T.S - Tactical voting, yeah. Voting basically against Tories. I know a lot of students, myself included, have voted like that in the past.

H.B - It’s a shame because you’re having to try and vote out what you don’t want - and that’s not how politics is supposed to work.

T.S - It’s not. It’s a cynical way of viewing things. So, to move away from that and more towards voting for what you actually want as opposed to what you don’t want; what positive changes do you want to see in your constituency specifically that will affect young people?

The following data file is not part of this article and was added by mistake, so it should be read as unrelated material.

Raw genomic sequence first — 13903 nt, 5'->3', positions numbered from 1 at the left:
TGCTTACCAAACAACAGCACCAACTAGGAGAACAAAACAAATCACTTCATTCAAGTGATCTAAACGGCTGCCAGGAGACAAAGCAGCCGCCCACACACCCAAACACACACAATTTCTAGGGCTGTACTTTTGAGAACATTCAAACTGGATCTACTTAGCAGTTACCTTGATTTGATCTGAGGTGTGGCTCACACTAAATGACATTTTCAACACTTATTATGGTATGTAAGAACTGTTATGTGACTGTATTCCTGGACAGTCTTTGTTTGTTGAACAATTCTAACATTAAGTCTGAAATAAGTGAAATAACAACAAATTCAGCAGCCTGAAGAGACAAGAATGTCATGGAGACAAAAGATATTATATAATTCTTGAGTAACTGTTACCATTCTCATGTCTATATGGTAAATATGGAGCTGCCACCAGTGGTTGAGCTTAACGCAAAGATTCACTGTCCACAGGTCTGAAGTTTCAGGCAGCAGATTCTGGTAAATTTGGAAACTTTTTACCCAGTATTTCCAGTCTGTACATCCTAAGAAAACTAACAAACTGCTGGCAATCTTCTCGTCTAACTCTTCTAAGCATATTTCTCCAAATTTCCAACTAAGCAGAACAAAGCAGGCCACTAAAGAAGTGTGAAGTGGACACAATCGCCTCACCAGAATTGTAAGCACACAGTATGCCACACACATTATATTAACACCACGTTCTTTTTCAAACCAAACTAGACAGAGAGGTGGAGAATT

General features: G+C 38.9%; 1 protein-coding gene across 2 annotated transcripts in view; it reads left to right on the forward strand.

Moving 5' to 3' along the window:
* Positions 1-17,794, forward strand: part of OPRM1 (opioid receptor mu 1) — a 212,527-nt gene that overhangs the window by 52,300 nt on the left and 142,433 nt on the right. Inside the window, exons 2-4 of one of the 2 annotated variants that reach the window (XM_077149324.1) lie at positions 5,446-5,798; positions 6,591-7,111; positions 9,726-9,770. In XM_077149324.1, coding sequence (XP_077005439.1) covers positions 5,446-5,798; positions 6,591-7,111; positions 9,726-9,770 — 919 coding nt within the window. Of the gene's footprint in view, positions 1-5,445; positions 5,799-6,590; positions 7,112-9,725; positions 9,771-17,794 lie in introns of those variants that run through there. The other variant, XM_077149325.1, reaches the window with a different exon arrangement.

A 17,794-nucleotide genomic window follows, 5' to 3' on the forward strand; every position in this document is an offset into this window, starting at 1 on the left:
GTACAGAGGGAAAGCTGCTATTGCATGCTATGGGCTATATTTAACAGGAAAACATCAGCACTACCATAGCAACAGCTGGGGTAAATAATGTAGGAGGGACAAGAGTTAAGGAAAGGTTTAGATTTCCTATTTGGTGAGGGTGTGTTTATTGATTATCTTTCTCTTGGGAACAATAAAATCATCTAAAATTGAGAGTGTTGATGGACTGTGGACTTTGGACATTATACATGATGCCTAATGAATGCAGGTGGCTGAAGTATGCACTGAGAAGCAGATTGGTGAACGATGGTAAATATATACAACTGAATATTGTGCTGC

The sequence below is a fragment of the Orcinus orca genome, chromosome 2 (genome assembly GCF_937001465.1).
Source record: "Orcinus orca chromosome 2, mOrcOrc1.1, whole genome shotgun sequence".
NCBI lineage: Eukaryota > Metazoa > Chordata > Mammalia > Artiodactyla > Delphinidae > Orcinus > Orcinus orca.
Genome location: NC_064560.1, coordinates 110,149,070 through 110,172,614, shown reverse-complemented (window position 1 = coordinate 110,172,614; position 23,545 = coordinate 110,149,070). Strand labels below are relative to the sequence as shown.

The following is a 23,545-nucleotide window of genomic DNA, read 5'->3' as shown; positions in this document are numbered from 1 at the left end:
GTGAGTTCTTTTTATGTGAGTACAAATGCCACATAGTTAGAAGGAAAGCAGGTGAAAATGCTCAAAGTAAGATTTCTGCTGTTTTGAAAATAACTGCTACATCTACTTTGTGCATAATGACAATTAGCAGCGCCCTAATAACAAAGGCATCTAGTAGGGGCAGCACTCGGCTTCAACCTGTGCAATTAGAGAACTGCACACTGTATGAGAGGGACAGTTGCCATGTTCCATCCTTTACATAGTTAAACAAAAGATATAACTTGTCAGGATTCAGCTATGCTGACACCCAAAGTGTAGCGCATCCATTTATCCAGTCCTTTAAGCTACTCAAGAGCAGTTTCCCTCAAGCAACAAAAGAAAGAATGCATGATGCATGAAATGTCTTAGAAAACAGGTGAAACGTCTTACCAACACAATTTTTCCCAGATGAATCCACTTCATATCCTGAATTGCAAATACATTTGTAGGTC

H.B - Okay, good question. We have a lot of new housing in the seat, and a lot of new housing potential within the seat. We do need more housing, but what we need is housing that people can actually afford. I was talking to someone this morning and we were both saying that we don’t think we could afford the modern prices to buy the houses that we have - so how are young people supposed to do that? We need much, much better means of getting appropriate housing built. It needs to be energy efficient, it needs to have good access to public transport, and it needs to cope with how people live their lives now not how people lived their lives fifty, sixty, seventy years ago. So I would like to see Reading Borough Council and West Berkshire Council starting to cooperate on where to put these housing developments because at the moment they’re being squished into quite a narrow space. And how we can either work with developers or put pressure on them, change the law, so that you have to take into consideration the social impact of the communities you are building in. So that’s one.